We haven’t heard much lately about Cliffhanger Productions’ Shadowrun Online MMO for a while, but hardcore deckers got a sweet bit of info earlier this week when the company clarified the differences (and similarities) between free-to-play and paid players.
First things first: Free and paid players will all play on the same servers. Which really seems like a no-brainer these days, but it’s good that it’s out there so there won’t be any confusion, which is understandable considering the image on their Kickstarter page (under Model and Reward Overview).
Being a free player is mostly what you’d expect. There’s a cash shop for microtransactions and you can also pay for a subscription to give you a boost in loot, as well as additional “weight” for your actions in plot development, a way in which the game plans to advance the overarching storyline for the game.
There’s also campaign mode, which requires a one-time “box” purchase, after which you can receive all the benefits of a subscription and can play the game forever with no additional fees, a la Guild Wars. Unlike Guild Wars, however, the promise is that every item in the game can be purchased with Shadowrun Online‘s in-game currency, Nuyen. No cash shop needed!
In a way, that gives you three different ways to play, and more is good, right? Well…
Under the chart comes a somewhat puzzling paragraph concerning the differences between loot acquisition for campaign and free players – “free” including people who spend in the cash shop or not pay a subscription.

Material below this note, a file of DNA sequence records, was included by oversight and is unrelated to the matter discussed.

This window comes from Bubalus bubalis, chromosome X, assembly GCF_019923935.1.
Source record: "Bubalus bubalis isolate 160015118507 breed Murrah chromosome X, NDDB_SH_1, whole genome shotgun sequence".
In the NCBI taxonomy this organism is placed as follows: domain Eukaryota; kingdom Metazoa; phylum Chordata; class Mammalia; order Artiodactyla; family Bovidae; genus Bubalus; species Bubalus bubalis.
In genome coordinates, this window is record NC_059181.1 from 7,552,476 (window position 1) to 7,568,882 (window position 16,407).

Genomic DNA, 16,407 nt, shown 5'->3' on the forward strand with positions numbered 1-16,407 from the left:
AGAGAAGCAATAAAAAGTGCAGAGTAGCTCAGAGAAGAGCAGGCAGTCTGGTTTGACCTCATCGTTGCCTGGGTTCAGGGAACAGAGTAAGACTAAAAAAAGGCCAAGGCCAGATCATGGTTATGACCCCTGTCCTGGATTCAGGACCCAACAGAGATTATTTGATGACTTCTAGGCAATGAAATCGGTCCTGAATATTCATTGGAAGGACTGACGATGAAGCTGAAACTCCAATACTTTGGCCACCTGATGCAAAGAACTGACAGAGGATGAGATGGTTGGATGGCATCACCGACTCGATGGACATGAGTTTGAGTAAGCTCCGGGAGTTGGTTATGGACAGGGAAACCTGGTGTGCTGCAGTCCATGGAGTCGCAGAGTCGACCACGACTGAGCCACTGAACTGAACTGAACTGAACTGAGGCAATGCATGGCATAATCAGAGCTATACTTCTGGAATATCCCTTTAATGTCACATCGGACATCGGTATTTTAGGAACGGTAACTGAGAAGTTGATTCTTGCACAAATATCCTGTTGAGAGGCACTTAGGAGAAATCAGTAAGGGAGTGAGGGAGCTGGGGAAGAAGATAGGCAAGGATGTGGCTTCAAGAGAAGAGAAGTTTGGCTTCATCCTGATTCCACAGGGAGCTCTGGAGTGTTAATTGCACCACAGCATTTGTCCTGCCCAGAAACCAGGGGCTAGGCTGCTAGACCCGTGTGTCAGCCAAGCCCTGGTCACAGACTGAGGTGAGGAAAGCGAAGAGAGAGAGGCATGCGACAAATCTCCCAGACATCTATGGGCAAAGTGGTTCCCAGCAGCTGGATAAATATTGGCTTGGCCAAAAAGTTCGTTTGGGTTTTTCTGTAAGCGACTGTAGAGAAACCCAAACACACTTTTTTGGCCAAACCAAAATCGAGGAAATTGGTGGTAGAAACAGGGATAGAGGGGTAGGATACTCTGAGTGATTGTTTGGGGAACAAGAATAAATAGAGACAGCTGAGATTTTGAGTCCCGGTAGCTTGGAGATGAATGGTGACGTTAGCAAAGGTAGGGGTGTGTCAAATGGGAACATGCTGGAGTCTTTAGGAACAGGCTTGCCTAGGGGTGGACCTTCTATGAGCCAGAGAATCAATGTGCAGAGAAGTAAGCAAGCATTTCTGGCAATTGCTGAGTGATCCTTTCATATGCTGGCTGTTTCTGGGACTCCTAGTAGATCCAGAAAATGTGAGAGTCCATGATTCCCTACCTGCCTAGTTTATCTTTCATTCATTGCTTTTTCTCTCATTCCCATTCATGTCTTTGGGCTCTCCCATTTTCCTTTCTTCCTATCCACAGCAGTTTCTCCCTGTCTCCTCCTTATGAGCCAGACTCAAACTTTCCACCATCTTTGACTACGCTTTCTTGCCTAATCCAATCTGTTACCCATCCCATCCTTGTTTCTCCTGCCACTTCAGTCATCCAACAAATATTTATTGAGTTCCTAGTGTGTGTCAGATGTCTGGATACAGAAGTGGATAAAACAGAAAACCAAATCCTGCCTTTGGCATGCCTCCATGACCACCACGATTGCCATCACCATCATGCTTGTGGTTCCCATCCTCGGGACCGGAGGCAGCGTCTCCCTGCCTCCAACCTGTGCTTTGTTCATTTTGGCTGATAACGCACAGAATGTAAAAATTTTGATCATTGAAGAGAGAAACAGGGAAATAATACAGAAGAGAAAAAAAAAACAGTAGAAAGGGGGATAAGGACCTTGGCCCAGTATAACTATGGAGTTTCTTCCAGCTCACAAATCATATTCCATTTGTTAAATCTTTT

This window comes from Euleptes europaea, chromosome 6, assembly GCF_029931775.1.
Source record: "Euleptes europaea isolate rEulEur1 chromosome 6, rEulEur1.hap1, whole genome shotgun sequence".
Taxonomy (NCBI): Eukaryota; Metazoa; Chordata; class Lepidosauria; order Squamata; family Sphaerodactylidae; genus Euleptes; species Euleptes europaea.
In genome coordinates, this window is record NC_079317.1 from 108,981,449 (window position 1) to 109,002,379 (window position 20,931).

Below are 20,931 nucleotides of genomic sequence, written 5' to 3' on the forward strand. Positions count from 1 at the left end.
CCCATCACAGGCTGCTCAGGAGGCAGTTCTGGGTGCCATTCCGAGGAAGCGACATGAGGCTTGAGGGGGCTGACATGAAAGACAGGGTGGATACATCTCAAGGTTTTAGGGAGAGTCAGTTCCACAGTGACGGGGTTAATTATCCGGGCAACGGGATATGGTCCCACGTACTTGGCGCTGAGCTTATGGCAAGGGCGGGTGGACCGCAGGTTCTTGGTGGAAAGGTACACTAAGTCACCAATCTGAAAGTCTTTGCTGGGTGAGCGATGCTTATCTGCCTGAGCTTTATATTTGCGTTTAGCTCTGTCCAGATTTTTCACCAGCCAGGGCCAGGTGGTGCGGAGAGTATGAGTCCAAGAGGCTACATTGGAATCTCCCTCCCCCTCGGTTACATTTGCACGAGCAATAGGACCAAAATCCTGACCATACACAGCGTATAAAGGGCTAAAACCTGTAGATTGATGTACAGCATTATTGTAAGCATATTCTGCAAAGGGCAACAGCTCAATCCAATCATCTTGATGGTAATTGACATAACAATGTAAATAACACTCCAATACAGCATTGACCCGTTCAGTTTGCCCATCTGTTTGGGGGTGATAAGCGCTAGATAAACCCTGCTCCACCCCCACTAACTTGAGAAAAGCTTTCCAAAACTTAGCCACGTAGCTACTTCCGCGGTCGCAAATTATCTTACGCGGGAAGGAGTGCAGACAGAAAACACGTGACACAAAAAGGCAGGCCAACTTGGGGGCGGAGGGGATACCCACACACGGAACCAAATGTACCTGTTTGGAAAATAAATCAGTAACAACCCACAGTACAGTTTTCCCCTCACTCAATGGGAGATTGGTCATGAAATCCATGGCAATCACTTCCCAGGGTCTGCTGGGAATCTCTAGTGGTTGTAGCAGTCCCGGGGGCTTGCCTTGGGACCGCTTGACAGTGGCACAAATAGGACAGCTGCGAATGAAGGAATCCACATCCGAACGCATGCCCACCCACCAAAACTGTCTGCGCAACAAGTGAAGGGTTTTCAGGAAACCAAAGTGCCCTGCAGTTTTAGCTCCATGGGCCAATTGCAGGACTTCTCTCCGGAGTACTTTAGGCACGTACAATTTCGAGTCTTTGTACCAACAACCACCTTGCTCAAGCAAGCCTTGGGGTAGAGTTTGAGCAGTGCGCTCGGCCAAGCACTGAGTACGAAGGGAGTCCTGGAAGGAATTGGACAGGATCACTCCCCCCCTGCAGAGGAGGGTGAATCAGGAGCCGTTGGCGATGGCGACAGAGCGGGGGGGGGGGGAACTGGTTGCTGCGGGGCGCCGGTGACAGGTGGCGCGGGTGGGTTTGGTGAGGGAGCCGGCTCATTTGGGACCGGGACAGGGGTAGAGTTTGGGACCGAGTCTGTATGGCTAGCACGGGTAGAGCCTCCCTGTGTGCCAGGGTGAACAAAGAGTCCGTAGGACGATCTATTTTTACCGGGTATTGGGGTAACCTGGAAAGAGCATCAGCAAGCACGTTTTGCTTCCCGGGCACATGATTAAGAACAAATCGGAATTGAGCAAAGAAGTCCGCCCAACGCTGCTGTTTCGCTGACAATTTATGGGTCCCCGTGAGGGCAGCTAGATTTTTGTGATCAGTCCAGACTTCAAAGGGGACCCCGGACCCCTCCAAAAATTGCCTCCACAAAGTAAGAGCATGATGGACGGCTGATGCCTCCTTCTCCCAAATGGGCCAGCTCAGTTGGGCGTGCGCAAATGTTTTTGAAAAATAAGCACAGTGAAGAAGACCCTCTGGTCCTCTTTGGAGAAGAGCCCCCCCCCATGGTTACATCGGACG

You still with me? Good, because it’s about to get bumpy.
The paragraph seems to indicate that certain types of rare gear will be purchasable by free players but will drop in the game for campaigners, and that campaigners won’t be able to transfer that gear to free players. The latter makes sense as an anti-farming precaution.
As for the former… Cliffhanger admits that this could lead to some rancor between players in PvP, perhaps even to the point where they’ll need to tweak their matchmaking to account for different gear. They also seem to take the tack that it’ll be the free players complaining that they need to buy what the campaigners can earn for free.
I’m not so sure that won’t be the other way around – that the campaigners won’t gripe about free players being “pay to win” just as much, or more than, free players will complain about campaigners “getting everything for free.” I assume campaigners can still buy stuff off the cash shop, too, but since they can earn it in game, it probably won’t happen much.
(There’s also the assumption made that this won’t be an issue in PvE, to which I say: yeah, right.)
In my opinion, this method of “loot separation” is more trouble than it’s worth and is unnecessarily confusing – so much so that Spunkify and I (Jason) argued over what it said for several minutes before realizing we’d actually come to the same conclusion. I’m not sure that I’ve ever seen this kind of model for separating paid and free players. There’s probably a reason for that.
If I had a suggestion, it would be to scrap the notion of paid loot and just offer cosmetic, non-stat-increasing loot for cash instead. Between that and the loot rate bonuses, as well as the additional weight on plot development, that should be plenty to get people to want to plop down their cash, while minimizing confusion and the inevitable grumbling that will likely come from both sides.